QUINCY — The wisdom of a child shines brightest in the moments adults often forget to appreciate.
Michael Nielsen realized that last summer.
After the coronavirus pandemic shut down the Quincy University baseball team’s 2020 season, Nielsen returned home to Bloomingdale, Ill., and spent part of his spring and summer coaching youth baseball for players ages 8 to 14. It stoked the 23-year-old first baseman’s passion for the game to the point he couldn’t give up on his playing career just yet.
So he decided to take advantage of an extra year of eligibility granted by the NCAA and came back for a fifth season with the Hawks.
“Coaching 8-year-olds and 10-year-olds, you see their love of the game,” Nielsen said. “It reminds you why you played this game in the first place. There’s that feeling of hitting that first home run or winning that first tournament, and seeing that happen for kids was really humbling and also really solidified the fact I wanted to come back and chase one more ring.”
That pursuit starts in full earnest this week.
The No. 23 Hawks head to St. Charles, Mo., for the Great Lakes Valley Conference Tournament and will face Southern Indiana at 12:30 p.m. Thursday in the opening round at Lou Brock Sports Complex on the Lindenwood University campus.
The QU lineup likely will feature at least three seniors who exercised their choice to return, as well as staff ace Riley Martin and a bevy of bullets in the bullpen. In all, the Hawks had eight seniors choose to play the additional season.
“When everything got shut down, I told my coaches that we had a lot of grads with a lot of options,” QU coach Josh Rabe said. “I remember going into the dugout and having a meeting. There were seven guys who were moving on. One was going to law school, two were going to (physical therapy school). There was no reason for them to come back. They needed to start their lives.
“I met with the others and said, ‘We need to run this back.’”
For some, the decision to return was simple.
“It was an automatic yes from me,” outfielder Cole Evans said.
Others needed a little more time to digest everything.
“At first, I wasn’t coming back,” catcher Jacob Kalusniak said. “But I have all my life to work. I decided to come back, and it’s the best decision I ever made.”
The chance to take a final swing swayed Nielsen, too.
“My dad made the comment, ‘You have the rest of your life to work,’” Nielsen said. “But then he said, ‘If you go back, it better be the most driven and most focused you’ve ever been in your five years.’ So we’ve put in the work.”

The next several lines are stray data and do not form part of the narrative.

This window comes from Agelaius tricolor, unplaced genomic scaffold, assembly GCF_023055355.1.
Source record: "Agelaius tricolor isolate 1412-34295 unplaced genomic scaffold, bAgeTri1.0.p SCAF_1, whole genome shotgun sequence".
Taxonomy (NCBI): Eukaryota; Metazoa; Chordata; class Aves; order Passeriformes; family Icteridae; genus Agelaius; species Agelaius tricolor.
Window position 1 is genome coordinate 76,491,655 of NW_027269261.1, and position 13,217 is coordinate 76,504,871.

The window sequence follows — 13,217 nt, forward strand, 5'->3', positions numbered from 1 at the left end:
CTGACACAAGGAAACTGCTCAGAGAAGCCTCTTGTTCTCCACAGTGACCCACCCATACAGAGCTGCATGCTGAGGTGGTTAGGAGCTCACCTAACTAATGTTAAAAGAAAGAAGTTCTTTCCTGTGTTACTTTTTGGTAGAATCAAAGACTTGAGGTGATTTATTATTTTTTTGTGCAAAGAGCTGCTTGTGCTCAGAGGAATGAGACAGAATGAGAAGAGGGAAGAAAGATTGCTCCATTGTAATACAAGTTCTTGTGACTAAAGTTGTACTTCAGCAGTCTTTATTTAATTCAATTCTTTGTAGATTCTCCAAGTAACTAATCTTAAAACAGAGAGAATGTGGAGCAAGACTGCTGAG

Because of that, the results have followed.
The Hawks finished the regular season 27-11 and second in the GLVC’s Green Division, which was won by fourth-ranked Illinois-Springfield. They strung together 14 consecutive victories at one point and didn’t lose a series until the final weekend when the Prairie Stars won two of the three games played with the series finale rained out.
Quincy ranks second in the GLVC in batting average (.343), runs (341), hits (434) and home runs (58). The Hawks finished sixth in team ERA (5.62), but first in strikeouts (369) and second in saves (12). They were also second in the league in fielding percentage (.970).
Such success makes the decision to return an unqualified success, but the Hawks say it goes deeper than wins, losses and stats.
“I have absolutely no regrets about coming back,” Evans said. “It actually has been better than what I was anticipating team-wise and atmosphere and team culture. It’s absolutely incredible.
“Whether we go far or we don’t or whatnot, this team is a special team in the aspect of who we are and how we are as one.”
It’s clearly become one unified team.
“It’s not just about what happens on the field here,” Kalusniak said. “We’re a tight-knit group. All of us are very close. The work ethic is very good. On the field, we’re brothers. Off the field, we’re brothers.”
However each one came to his decision to return, it’s proven to be the right one.
“A lot of the success I’ve had this year has to do with that coaching,” Nielsen said. “Stepping back and realizing if you play just for the sheer love of the game and work hard and understand you’ve been God-givenly granted the ability to be in this situation and play the game you love for as long as I have, you’re going to enjoy it and get the most out of it.
“If you have a rough day, you’re like, ‘We’re coming back out tomorrow and we get another rap at it.’ I say that at 23, but I know the 19- and 20-year-old me would look at it totally different.”